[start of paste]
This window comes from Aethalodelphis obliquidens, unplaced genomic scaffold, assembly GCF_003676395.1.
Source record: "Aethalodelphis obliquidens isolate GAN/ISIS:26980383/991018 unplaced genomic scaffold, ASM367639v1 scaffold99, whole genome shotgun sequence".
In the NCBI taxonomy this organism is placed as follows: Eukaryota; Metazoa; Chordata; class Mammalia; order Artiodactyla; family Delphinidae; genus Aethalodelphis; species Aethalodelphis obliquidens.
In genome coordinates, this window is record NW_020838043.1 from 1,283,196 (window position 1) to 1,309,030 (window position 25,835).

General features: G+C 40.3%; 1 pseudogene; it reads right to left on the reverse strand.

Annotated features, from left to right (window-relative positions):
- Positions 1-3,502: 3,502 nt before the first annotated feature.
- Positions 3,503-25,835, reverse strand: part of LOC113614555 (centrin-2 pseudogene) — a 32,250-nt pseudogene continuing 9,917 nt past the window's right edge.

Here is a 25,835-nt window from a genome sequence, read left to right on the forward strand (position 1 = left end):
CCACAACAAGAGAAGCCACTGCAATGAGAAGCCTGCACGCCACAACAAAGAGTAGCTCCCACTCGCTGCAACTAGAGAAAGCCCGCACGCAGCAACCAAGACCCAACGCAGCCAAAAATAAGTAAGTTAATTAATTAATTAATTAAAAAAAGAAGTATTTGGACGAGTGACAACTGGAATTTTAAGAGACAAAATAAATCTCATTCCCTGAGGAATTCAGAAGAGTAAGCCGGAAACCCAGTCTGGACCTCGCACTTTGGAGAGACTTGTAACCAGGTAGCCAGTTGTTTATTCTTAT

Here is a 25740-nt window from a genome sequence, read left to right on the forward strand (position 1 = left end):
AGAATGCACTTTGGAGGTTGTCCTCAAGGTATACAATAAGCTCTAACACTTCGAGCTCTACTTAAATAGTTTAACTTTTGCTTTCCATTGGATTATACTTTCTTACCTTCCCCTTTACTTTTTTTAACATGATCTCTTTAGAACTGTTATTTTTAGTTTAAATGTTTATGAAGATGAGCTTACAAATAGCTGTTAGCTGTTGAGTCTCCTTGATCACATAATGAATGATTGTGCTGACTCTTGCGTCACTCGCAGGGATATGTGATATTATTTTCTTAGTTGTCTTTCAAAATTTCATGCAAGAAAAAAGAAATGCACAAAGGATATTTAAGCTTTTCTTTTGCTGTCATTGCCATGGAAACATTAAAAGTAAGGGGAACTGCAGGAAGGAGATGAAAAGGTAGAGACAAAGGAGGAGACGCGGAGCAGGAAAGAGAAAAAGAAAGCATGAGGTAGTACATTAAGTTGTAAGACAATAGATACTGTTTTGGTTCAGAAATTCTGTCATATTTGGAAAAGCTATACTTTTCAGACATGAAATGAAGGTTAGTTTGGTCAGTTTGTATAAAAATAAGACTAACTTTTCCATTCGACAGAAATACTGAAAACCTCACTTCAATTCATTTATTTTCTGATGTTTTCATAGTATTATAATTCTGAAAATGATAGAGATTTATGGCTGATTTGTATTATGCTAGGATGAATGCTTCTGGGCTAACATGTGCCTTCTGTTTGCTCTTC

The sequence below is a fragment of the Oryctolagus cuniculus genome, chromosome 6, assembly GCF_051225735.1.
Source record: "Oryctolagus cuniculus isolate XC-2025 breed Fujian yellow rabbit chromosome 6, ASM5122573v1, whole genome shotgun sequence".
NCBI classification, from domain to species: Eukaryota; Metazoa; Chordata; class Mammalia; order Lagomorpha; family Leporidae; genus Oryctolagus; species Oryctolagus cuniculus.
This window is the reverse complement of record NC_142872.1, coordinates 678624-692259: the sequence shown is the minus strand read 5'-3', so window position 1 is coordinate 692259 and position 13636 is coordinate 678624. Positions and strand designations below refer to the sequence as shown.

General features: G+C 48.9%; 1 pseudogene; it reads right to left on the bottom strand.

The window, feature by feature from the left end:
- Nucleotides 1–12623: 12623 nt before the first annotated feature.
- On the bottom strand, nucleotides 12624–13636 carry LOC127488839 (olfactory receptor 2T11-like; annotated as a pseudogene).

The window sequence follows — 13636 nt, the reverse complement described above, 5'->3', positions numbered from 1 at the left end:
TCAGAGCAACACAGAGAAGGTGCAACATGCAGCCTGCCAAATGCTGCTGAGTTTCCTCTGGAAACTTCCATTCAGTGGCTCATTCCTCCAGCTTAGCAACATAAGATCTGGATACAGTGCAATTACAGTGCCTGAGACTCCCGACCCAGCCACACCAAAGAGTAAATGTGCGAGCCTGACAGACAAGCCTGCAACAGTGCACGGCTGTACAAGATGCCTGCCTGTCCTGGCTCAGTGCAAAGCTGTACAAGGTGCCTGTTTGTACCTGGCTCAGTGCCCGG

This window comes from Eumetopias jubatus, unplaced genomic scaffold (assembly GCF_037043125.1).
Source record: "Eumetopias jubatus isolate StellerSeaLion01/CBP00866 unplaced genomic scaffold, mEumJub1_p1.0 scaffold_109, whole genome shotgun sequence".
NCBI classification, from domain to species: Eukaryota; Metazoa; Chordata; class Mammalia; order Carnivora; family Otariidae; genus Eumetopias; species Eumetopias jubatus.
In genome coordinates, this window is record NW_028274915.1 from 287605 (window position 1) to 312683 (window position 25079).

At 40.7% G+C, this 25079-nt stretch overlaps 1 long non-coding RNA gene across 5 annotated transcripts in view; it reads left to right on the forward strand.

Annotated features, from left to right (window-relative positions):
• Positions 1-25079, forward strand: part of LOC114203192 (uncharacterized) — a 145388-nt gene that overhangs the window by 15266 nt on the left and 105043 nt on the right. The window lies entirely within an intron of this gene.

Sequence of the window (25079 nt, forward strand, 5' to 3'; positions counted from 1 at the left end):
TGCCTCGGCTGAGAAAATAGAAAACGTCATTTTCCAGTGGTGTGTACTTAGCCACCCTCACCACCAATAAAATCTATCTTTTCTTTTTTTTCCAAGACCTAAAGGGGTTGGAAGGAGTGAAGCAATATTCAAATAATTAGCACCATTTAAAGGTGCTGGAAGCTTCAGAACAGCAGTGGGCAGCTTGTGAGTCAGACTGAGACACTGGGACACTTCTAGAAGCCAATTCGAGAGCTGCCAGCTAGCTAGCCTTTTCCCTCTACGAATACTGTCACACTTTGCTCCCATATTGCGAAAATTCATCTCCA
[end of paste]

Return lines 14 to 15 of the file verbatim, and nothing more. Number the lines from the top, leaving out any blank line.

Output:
Source record: "Oryctolagus cuniculus isolate XC-2025 breed Fujian yellow rabbit chromosome 6, ASM5122573v1, whole genome shotgun sequence".
NCBI classification, from domain to species: Eukaryota; Metazoa; Chordata; class Mammalia; order Lagomorpha; family Leporidae; genus Oryctolagus; species Oryctolagus cuniculus.